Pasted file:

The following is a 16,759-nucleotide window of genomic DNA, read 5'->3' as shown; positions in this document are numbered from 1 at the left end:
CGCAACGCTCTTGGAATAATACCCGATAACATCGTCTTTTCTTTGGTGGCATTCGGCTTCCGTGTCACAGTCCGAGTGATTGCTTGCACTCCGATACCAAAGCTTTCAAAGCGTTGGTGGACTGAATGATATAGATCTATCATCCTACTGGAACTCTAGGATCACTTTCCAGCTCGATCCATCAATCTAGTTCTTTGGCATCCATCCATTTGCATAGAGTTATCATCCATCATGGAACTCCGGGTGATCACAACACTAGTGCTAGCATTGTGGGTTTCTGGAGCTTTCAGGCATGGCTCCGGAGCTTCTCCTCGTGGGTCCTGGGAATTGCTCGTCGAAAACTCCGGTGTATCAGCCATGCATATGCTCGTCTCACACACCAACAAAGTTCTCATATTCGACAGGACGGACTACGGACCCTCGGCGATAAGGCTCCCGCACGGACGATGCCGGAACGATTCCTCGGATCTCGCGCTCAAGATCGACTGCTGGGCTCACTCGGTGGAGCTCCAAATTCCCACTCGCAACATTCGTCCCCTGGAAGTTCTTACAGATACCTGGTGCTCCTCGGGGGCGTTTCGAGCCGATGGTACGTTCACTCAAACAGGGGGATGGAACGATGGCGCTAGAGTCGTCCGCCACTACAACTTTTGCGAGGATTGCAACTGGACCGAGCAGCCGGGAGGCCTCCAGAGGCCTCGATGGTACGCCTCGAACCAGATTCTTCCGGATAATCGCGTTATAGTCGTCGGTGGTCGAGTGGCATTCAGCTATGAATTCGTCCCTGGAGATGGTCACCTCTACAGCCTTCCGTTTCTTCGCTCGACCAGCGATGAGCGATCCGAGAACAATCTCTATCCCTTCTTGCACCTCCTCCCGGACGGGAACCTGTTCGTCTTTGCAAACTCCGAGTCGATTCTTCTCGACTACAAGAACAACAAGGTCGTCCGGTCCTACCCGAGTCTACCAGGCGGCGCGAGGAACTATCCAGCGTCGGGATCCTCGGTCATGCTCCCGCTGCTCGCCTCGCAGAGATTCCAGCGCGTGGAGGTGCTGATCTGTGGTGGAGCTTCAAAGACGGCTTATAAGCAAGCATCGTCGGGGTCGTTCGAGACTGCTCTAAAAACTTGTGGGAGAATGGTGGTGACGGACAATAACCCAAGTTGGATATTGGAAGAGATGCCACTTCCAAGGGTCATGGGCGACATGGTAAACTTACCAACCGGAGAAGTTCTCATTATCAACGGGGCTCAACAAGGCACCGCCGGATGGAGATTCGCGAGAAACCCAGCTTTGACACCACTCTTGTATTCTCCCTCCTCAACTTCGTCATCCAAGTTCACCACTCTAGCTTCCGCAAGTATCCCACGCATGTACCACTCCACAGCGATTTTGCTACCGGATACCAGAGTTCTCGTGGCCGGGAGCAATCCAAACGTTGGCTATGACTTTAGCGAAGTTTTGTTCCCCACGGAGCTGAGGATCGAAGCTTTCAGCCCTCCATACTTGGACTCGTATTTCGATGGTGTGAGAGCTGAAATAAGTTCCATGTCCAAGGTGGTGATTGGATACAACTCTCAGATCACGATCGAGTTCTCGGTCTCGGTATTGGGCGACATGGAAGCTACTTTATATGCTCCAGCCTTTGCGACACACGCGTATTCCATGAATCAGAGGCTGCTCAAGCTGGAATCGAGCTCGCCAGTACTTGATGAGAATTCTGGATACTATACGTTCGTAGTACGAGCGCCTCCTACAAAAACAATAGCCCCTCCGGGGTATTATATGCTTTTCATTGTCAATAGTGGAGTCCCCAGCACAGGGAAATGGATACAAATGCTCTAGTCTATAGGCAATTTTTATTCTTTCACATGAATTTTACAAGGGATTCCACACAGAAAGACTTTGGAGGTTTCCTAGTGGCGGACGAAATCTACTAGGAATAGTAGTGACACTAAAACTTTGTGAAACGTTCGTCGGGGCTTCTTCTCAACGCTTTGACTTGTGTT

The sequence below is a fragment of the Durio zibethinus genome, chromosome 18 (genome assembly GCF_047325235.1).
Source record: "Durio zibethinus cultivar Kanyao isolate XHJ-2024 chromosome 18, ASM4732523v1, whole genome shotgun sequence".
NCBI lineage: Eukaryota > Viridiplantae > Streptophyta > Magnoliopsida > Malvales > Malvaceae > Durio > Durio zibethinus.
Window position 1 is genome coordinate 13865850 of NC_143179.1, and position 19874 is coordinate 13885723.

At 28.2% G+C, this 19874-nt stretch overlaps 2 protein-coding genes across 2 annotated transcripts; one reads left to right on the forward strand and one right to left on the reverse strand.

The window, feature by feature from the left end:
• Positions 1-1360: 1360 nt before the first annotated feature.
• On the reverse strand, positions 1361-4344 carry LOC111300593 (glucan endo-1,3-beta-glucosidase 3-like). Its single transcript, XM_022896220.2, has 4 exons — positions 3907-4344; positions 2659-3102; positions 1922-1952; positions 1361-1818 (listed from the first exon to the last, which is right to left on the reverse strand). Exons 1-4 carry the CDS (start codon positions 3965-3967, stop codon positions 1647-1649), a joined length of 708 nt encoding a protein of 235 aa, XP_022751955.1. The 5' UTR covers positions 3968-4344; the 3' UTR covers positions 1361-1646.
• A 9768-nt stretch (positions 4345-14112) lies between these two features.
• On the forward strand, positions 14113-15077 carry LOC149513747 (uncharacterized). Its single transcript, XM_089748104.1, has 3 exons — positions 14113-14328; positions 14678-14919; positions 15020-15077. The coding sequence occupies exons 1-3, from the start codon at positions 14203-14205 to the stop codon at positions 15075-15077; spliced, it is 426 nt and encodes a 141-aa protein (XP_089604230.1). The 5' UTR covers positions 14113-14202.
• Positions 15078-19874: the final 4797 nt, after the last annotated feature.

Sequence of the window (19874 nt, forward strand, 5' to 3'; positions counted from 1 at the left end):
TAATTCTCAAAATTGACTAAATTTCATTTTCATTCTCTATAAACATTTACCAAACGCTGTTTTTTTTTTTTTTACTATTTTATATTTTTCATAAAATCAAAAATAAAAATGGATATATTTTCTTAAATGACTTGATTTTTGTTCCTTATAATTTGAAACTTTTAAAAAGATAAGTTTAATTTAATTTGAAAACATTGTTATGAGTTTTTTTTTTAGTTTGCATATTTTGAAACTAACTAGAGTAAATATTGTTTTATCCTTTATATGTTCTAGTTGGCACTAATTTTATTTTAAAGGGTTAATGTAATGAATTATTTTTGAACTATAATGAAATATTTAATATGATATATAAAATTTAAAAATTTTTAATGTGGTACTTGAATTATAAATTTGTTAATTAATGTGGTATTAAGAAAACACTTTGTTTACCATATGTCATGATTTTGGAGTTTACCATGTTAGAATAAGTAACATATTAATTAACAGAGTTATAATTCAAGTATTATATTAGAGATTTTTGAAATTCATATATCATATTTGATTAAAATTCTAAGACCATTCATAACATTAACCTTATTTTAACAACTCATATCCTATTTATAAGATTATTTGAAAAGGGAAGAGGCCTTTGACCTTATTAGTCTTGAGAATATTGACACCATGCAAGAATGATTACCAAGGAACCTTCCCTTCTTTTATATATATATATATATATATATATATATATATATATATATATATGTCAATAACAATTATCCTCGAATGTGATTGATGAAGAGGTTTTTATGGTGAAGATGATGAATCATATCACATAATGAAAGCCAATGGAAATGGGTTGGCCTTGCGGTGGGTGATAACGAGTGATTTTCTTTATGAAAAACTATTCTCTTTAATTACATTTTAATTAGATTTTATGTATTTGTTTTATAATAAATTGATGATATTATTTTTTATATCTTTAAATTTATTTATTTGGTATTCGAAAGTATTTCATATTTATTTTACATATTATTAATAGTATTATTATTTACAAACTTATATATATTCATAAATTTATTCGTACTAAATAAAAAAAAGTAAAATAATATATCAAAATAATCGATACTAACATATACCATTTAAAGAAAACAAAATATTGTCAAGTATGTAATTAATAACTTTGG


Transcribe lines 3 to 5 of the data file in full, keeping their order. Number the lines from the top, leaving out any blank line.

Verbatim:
The sequence below is a fragment of the Durio zibethinus genome, chromosome 18 (genome assembly GCF_047325235.1).
Source record: "Durio zibethinus cultivar Kanyao isolate XHJ-2024 chromosome 18, ASM4732523v1, whole genome shotgun sequence".
NCBI lineage: Eukaryota > Viridiplantae > Streptophyta > Magnoliopsida > Malvales > Malvaceae > Durio > Durio zibethinus.